Isi Leibler 224.88.
(photo credit: Ariel Jerozolimski)
Isi Leibler, a frequent contributor to the Op-Ed pages of The Jerusalem Post discovered on Sunday night that he had been one of the targets of a Palestinian assassination plot in 1975.
According to intelligence documents released on Sunday, terrorists planned to kill pro-Israel politician Bob Hawke (who was to become prime minister in 1983), then Israeli ambassador Michael Elizur, Leibler and journalist Sam Lipski.
Leibler learned of the plot from his son Jonathan, a Ra'anana-based lawyer who came across it by chance when surfing the Internet.
"I knew that there were pressures against me, but I did not know that I was a target for assassination," Isi Leibler told the Post.
Leibler said found it rather surrealistic to be looking back in the context of Australia 30 years ago, while living now in Jerusalem and facing an even more menacing, existential threat, he said.
Liebler, who settled here eight years ago, said he would write to the Australian authorities, to ask for an explanation as to why he was not told at the time. He also intends to learn as much about the foiled assassination as he can.
Lipski, who while working in Washington as the correspondent for the national daily The Australian, also wrote for the Post and maintained an association with the paper long after he stopped being a regular contributor.
Like Leibler, Lipski was unaware he had been a target, although he did suspect that someone might have been out to get him.
Lipski, who is now CEO of the Pratt Foundation, told the Melbourne daily The Age that he was surprised that ASIO - the Australian Security Intelligence Organization - had not told him at the time. But he said the Jewish community had been given general warnings about the possibility of high-profile figures being sent parcel bombs.
"I did look over my shoulder for a while," he said. "I hope they at least sent a police car down the street from time to time."
The information came to light with the release of 1976 Australian cabinet documents, which had been classified for 30 years.
The details were in a secret ASIO report that had been presented to the cabinet of prime minister Malcolm Fraser. The report described the terrorist threat to Australia at a time when Palestinian groups were hijacking aircraft and carrying out attacks aimed at Jewish institutions in Europe and the Middle East.
ASIO identified a key figure in the plan as Munif Mohammed (Ahmed) Abu Rish, who came to Australia in 1974 claiming to be a journalist and indicated he would return in 1975 to plan the ambassador's assassination. The terrorists were reportedly given fake passports by Palestinians living in Australia.
Abu Rish was apparently diverted on to other tasks by the Popular Front for the Liberation of Palestine and did not return. He was reportedly killed mistakenly in 1993 by the IDF in Gaza.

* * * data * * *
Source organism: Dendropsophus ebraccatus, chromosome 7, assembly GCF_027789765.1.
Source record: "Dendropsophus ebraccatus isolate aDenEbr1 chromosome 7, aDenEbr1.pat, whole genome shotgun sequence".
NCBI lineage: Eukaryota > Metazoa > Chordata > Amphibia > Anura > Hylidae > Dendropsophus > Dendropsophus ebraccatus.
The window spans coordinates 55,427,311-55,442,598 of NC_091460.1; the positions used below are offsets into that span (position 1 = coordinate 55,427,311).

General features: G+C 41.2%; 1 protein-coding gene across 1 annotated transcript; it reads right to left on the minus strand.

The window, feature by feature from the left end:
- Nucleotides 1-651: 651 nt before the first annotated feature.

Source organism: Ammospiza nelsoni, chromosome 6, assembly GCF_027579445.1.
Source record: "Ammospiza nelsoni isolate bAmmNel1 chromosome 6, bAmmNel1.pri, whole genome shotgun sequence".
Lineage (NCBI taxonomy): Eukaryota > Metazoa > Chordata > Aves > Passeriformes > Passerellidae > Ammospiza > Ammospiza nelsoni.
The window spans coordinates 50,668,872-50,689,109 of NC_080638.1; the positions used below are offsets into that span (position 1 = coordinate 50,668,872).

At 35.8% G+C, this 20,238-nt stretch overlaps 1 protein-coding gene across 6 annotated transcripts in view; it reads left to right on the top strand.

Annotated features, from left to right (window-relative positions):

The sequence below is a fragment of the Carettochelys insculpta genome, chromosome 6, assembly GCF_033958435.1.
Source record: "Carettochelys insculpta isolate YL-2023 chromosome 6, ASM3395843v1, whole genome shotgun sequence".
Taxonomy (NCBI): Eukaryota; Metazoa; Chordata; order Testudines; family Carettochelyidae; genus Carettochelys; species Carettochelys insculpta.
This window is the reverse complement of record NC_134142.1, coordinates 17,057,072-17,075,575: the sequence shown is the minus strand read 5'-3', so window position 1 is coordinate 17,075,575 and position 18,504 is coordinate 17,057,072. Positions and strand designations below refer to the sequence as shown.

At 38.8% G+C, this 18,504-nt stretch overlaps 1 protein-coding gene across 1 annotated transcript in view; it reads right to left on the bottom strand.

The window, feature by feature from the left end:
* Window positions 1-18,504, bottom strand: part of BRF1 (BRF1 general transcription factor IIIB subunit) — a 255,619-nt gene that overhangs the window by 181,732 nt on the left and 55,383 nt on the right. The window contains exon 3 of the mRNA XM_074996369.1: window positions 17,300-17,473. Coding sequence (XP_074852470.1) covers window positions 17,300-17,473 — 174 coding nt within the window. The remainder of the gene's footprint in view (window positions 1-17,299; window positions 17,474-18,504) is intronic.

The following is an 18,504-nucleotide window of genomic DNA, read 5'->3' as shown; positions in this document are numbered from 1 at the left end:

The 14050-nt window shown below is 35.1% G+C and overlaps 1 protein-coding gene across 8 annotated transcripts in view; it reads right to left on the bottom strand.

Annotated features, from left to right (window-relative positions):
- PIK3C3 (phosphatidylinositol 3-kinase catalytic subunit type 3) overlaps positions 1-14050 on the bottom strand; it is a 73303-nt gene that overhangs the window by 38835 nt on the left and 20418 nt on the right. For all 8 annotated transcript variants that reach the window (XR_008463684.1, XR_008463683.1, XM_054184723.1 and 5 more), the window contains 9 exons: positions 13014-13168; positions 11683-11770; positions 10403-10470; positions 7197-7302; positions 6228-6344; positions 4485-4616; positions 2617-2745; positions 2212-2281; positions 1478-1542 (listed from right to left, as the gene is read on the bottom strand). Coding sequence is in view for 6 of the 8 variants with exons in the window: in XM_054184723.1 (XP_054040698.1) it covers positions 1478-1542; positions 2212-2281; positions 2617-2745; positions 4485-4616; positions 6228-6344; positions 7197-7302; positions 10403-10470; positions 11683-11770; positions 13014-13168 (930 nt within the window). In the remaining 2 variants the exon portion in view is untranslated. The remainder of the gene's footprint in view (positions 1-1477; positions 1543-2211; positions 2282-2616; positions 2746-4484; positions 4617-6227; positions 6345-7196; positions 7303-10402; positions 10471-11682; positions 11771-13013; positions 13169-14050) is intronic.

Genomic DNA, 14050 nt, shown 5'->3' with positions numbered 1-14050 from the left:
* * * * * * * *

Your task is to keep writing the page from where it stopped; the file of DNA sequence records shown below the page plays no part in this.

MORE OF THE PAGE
ASIO became concerned about potential Palestinian terrorist activity in Australia long before 1976. As far back as 1972, 15 letter bombs addressed to Israeli diplomats and members of the Jewish community were intercepted in Australian post offices.
Based on its intelligence sources, ASIO believed that the letter bombs had been sent by the Black September terrorist wing of Fatah, some of whose members entered Australia at various times in the early 1970s.
The main clue to date that anything had been seriously amiss can be found in Hawke's biography. Although there is no specific mention of the assassination plot, there is a reference to the distress he suffered in 1973 when he was telephoned by a man claiming to be from Black September who threatened the lives of his children.
The report in The Age refers to Hawke's address to the Zionist Federation in Sydney in January 1974, when he broke down while urging an end to the government's policy of neutrality in the Middle East conflict. "I know that if we allow the bell to be tolled for Israel, it will have tolled for me, for us all," he said.
While Lipski pursued a high-profile career in both the electronic and print media, working for the Jewish as well as the general press, Leibler became the president of Victorian Jewish Board of Deputies and later president of the Executive Council of Australian Jewry.
In both capacities, Leibler had close contacts with influential politicians, especially Hawke, both when Hawke headed the Australian Council of Trade Unions (ACTU) and later when he became prime minister. Although Hawke was already well-disposed toward Israel, it is possible that Leibler, Lipski and other members of the Jewish community had something to do with enhancing his ardently pro-Israel attitude.